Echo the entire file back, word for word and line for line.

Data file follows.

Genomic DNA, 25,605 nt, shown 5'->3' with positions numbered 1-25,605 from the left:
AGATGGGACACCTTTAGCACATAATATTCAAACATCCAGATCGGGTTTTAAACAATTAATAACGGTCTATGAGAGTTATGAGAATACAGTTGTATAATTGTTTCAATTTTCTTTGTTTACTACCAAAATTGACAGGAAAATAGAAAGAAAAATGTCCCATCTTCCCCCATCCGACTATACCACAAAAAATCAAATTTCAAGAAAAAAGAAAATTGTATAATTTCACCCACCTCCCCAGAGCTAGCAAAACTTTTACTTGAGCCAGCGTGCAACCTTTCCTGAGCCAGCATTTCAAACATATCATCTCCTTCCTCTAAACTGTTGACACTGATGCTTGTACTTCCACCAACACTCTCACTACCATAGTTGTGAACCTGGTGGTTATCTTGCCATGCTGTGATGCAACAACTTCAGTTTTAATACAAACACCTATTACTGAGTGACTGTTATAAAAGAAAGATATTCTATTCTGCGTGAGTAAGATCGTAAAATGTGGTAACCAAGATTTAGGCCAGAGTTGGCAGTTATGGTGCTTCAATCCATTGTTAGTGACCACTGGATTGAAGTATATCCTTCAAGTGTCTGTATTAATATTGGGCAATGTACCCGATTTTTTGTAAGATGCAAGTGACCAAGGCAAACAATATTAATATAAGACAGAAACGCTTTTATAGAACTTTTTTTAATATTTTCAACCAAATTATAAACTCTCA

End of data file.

Genomic DNA, 25,605 nt, shown 5'->3' with positions numbered 1-25,605 from the left:
AGATGGGACACCTTTAGCACATAATATTCAAACATCCAGATCGGGTTTTAAACAATTAATAACGGTCTATGAGAGTTATGAGAATACAGTTGTATAATTGTTTCAATTTTCTTTGTTTACTACCAAAATTGACAGGAAAATAGAAAGAAAAATGTCCCATCTTCCCCCATCCGACTATACCACAAAAAATCAAATTTCAAGAAAAAAGAAAATTGTATAATTTCACCCACCTCCCCAGAGCTAGCAAAACTTTTACTTGAGCCAGCGTGCAACCTTTCCTGAGCCAGCATTTCAAACATATCATCTCCTTCCTCTAAACTGTTGACACTGATGCTTGTACTTCCACCAACACTCTCACTACCATAGTTGTGAACCTGGTGGTTATCTTGCCATGCTGTGATGCAACAACTTCAGTTTTAATACAAACACCTATTACTGAGTGACTGTTATAAAAGAAAGATATTCTATTCTGCGTGAGTAAGATCGTAAAATGTGGTAACCAAGATTTAGGCCAGAGTTGGCAGTTATGGTGCTTCAATCCATTGTTAGTGACCACTGGATTGAAGTATATCCTTCAAGTGTCTGTATTAATATTGGGCAATGTACCCGATTTTTTGTAAGATGCAAGTGACCAAGGCAAACAATATTAATATAAGACAGAAACGCTTTTATAGAACTTTTTTTAATATTTTCAACCAAATTATAAACTCTCA